Of course there are two ways to reduce recidivism. Hopefully this will not see Goldman teaching inmates better techniques to avoid getting caught (or convicted) the next time.

    Still it will be interesting to see what they can do. If the can cut recidivism anything like 10% it will be a bargain.

  • Anthony

    @6: Billh, no lost soul here and I am sure thibaud shares same sentiment (but we know he is quite able to speak for self). Private sector remains part of mixed economy my intent was not to infer otherwise (making observation on Goldman’s latest investment foray).

  • Mick The Reactionary


    “In the U.S. today, there are certain societal issues government cannot or will not resolve, thus the private sector must step in no matter how repugnant that may be to some. Illegal immigration could be next.”

    There are social issues that private sector cannot solve either, bastardy is one.
    Society institutions outside of government, churches and such, should try.

    Illegal immigration operationally is an easily solvable problem. Most countries in the world outside of suicidal western democracies have no problem handling illegals.

    A relatively small wall in Israel deters virtually all the most determined illegals, the ones with a bomb strapped to their chest.

    The problem is the US Ruling Class, in true bi-partisan fashion it wants cheap labor for Repubics and cheap votes for Demorats.

  • Alan

    Thanks to the failed war on drugs as well as the sheer number of local and federal criminal statutes the US locks up its own citizens at a shocking rate. More than any dictator or despot we lock up our own for insignificant petty drug crimes. We break up families, ruin lives and separate children from their parents. For what? The cost society incurs by incarcerating these people and then caring for the families and children left behind is so much greater than the costs of the original “crime”. But because the DEA, the prison-industrial complex and local law enforcement benefit from prohibition, the absurd prison sentences continue. Just like in the 1920’s all our modern prohibition does is enrich criminals and turn decent otherwise law-abiding citizens into outlaws.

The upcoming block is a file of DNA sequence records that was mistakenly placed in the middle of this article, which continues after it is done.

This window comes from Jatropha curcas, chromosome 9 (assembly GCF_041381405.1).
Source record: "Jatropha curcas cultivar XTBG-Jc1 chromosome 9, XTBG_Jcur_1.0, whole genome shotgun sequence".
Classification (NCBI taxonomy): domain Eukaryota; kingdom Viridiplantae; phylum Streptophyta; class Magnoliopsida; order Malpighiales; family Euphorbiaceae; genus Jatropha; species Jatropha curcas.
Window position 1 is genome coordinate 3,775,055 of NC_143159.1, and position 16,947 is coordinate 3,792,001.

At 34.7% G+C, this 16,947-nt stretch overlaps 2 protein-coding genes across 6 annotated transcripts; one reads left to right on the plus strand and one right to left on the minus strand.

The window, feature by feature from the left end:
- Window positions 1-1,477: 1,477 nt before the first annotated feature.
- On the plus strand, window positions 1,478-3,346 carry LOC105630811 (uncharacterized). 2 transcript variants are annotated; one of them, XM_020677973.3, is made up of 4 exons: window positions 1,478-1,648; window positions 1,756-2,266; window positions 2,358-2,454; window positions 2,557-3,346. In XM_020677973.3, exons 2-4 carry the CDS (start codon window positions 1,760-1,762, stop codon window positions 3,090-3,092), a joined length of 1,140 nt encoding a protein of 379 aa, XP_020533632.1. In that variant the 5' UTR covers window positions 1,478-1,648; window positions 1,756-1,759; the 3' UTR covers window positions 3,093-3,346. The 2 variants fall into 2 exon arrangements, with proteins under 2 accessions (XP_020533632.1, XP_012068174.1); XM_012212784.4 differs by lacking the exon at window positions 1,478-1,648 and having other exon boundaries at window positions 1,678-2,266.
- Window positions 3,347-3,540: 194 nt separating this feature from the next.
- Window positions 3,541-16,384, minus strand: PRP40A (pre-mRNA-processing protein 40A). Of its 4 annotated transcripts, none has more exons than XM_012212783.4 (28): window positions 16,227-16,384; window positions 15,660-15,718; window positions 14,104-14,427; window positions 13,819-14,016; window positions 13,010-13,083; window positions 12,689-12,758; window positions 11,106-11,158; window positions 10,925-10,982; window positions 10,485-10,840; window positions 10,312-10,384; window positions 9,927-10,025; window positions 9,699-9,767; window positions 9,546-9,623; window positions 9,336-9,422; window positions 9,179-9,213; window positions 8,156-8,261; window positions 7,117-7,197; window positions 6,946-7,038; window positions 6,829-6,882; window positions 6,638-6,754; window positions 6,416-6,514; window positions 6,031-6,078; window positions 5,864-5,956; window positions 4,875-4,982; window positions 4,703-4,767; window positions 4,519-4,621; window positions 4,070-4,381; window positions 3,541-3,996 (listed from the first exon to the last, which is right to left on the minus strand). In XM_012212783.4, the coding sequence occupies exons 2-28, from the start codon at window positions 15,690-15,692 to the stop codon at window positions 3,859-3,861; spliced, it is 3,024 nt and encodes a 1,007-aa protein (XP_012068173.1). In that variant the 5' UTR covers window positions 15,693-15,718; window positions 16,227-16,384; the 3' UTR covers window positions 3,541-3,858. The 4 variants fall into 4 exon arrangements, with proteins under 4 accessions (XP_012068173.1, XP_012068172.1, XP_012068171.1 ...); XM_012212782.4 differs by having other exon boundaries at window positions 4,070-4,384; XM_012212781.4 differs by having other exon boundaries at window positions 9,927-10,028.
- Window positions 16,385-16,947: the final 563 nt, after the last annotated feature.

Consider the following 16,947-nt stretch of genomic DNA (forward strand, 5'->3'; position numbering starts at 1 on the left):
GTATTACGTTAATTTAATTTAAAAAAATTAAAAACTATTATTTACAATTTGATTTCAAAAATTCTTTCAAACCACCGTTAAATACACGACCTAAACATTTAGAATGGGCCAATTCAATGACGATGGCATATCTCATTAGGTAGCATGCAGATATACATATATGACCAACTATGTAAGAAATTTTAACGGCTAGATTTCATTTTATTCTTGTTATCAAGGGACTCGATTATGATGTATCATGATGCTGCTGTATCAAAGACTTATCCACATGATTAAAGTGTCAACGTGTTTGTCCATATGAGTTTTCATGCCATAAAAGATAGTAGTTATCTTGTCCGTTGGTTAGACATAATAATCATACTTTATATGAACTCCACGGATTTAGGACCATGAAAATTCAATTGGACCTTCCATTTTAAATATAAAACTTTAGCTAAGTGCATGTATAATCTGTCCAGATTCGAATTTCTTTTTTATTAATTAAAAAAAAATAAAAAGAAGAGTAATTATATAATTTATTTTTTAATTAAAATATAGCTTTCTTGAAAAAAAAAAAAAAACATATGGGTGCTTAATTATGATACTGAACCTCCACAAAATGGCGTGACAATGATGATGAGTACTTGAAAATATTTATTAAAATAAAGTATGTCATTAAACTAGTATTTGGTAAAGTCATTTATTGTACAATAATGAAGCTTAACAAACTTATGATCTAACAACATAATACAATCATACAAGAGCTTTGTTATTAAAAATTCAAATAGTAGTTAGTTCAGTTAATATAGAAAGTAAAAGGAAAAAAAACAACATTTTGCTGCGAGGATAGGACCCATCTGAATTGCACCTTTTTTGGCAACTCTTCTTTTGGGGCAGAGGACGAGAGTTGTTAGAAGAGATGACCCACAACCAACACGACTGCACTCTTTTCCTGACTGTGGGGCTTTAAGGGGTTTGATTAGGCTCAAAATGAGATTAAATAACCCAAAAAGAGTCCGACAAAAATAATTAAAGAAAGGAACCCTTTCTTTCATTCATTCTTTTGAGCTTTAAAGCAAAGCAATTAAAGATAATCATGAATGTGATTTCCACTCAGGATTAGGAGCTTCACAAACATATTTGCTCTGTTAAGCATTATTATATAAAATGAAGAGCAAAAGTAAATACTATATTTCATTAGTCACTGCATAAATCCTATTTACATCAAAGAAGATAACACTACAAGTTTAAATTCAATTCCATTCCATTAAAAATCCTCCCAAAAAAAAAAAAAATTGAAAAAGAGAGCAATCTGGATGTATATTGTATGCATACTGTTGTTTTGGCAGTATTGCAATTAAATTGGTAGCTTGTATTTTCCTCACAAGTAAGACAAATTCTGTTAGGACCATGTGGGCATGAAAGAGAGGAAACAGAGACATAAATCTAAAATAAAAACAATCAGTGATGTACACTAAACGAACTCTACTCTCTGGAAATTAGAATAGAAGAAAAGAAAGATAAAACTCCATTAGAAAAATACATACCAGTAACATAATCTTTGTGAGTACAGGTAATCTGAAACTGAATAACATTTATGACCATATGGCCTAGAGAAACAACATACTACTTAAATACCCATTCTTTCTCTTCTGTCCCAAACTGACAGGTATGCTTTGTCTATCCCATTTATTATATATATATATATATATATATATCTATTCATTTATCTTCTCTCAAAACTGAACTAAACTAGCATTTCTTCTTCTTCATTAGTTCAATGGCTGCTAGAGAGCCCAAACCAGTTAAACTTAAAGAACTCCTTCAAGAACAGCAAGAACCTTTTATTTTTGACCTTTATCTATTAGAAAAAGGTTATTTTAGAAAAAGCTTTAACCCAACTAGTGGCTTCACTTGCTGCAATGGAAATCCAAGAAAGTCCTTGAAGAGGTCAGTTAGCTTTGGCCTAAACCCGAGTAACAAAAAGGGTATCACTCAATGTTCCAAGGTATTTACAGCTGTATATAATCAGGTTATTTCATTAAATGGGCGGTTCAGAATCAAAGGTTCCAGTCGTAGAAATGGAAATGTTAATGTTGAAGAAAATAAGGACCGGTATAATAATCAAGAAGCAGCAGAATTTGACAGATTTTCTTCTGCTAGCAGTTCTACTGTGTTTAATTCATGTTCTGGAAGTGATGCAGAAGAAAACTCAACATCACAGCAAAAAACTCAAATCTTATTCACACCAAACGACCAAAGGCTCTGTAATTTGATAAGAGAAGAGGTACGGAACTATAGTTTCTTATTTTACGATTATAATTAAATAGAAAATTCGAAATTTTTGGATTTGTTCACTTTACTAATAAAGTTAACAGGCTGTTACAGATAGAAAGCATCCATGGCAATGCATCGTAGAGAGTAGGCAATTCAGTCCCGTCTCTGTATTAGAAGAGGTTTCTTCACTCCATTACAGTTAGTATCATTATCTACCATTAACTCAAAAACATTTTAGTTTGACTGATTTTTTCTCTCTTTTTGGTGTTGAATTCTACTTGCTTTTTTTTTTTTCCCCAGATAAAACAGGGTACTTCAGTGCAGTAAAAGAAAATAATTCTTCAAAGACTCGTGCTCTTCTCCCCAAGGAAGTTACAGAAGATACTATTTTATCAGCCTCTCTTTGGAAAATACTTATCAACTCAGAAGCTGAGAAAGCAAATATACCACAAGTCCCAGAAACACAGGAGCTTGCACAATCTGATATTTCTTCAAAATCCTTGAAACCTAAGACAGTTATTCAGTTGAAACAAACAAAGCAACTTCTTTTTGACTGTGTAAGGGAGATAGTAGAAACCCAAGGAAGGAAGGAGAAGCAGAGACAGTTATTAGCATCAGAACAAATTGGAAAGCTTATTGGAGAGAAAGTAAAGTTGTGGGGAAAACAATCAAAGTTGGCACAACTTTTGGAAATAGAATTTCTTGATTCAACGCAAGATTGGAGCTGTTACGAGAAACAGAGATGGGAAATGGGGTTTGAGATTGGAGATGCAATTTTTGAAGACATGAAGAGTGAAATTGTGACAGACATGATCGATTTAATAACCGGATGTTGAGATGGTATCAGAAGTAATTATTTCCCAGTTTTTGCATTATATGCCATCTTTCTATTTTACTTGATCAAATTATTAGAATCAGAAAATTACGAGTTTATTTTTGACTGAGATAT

Every American should be ashamed that we hold 25% of the worlds prison population. There are a lot of good people, and a lot of productive human capital needlessly wasting away in prison.

  • Kris

    “Goldman Sachs Goes to Jail: To Make Money”

    Jesus descended into Hell: to save souls (“to open Heaven’s gates for the just who had gone before him”).

    But then, in this particular manifestation of its worship of Mammon, GS might actually be contributing to saving souls as well. Mysterious are the ways of the Lord.

    [Not even Kris knows how tongue-in-cheek this is supposed to be.]

  • thibaud

    Billh – before you trot out another tedious straw man, you really ought to read that wise post on these boards by Francis Fukuyama about “Conservatives and the State.”

    The notion that anyone to the left of our Tea Party nuts is somehow advocating a command economy just shows how stupid and extreme this faction has become.

    Fukuyama recalls for his readers the moronic Norquist line about “making government so small it can be drowned in the bathtub.”

    As Fukuyama’s editorial suggests, the most important battle now in the US is the fight for the soul of the GOP. The TPer influence needs to be curtailed the same way that sane GOPers in Buckley’s day reined in and eventually eliminated the influence of the Brother John Birch Society.